I married into a house with a white Christmas tree. I thought it was kind of… ugly. When I made fun of it, my spouse jokingly told me that he bought it because you could decorate it for every holiday.
Little did he know this was to become a defining family tradition. Our “holiday tree” has a permanent home in our living room and is indeed decorated for every important holiday and season…
This has led to a second tradition- collecting ornaments from every place we visit. This is a creative endeavor because holiday ornaments are not always available in the summer… so in some cases we have found objects that can be used as ornaments. Sometimes expensive art objects. Sometimes funky key chains.
Will these eclectic, sometimes kitschy, ornaments be considered a family heirloom some day? Perhaps. I know many people who cherish an expensive china set or string of pearls. But for me, the heirloom that I treasure is this-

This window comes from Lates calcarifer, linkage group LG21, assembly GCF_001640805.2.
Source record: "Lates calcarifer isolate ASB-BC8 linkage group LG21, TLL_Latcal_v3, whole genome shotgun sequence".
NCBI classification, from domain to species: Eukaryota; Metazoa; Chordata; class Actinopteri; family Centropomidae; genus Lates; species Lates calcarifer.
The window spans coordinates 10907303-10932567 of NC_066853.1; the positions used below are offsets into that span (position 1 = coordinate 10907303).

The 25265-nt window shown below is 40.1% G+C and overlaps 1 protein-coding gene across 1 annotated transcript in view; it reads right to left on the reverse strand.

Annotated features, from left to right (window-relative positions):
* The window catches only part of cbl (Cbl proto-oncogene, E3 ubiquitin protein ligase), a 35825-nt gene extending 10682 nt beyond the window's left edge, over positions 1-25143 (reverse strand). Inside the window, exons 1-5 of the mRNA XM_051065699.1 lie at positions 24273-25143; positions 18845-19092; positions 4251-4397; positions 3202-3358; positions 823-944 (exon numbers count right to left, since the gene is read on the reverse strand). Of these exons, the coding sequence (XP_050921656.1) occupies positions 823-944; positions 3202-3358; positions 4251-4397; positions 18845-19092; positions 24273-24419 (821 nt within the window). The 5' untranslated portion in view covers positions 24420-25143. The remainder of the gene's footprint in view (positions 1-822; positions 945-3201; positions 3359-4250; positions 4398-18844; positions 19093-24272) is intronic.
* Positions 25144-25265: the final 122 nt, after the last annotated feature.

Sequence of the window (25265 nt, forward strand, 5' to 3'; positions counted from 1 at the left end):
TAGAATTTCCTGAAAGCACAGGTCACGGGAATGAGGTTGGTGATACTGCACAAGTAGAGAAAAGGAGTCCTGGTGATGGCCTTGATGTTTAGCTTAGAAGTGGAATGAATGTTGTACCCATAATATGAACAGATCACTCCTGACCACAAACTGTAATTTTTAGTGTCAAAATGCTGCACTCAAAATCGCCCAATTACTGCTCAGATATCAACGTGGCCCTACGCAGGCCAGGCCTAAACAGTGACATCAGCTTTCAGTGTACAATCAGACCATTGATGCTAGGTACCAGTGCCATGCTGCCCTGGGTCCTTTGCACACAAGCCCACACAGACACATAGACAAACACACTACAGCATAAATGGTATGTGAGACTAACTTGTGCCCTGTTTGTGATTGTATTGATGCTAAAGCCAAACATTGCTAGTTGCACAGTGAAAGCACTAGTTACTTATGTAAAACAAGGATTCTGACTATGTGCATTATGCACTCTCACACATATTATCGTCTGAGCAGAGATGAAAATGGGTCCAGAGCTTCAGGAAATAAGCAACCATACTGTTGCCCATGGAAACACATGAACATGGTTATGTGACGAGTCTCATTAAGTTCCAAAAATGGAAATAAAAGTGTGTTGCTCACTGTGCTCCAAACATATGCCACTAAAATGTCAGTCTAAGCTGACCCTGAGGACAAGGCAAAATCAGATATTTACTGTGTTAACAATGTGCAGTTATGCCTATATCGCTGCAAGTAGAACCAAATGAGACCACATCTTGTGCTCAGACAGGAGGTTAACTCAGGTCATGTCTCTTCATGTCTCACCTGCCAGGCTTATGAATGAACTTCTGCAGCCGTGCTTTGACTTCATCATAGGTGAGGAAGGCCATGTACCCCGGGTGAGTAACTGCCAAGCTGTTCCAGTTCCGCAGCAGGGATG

A plaster piggy bank straight from the 1970s. Is it worth much? No. Is it objectively beautiful? Maybe not. So what is the value?
I can remember this pig from every house my grandmother ever lived in. I had a weird obsession with it as a child. It reminds me of my family in an almost visceral way. I love this plaster pig. And maybe my children will feel the same way about that key chain I bought from a street vendor in Shanghai.
This is an important lesson for preservation. It can be easy to focus on “grand” places, designed by “important” people. But what makes a place matter is much more complicated, layered and nuanced. The last few decades has seen the rise of a more pluralistic, intersectional preservation. But we still have a long way to go to ensure the rich diversity and vibrancy of our nation is recognized and celebrated.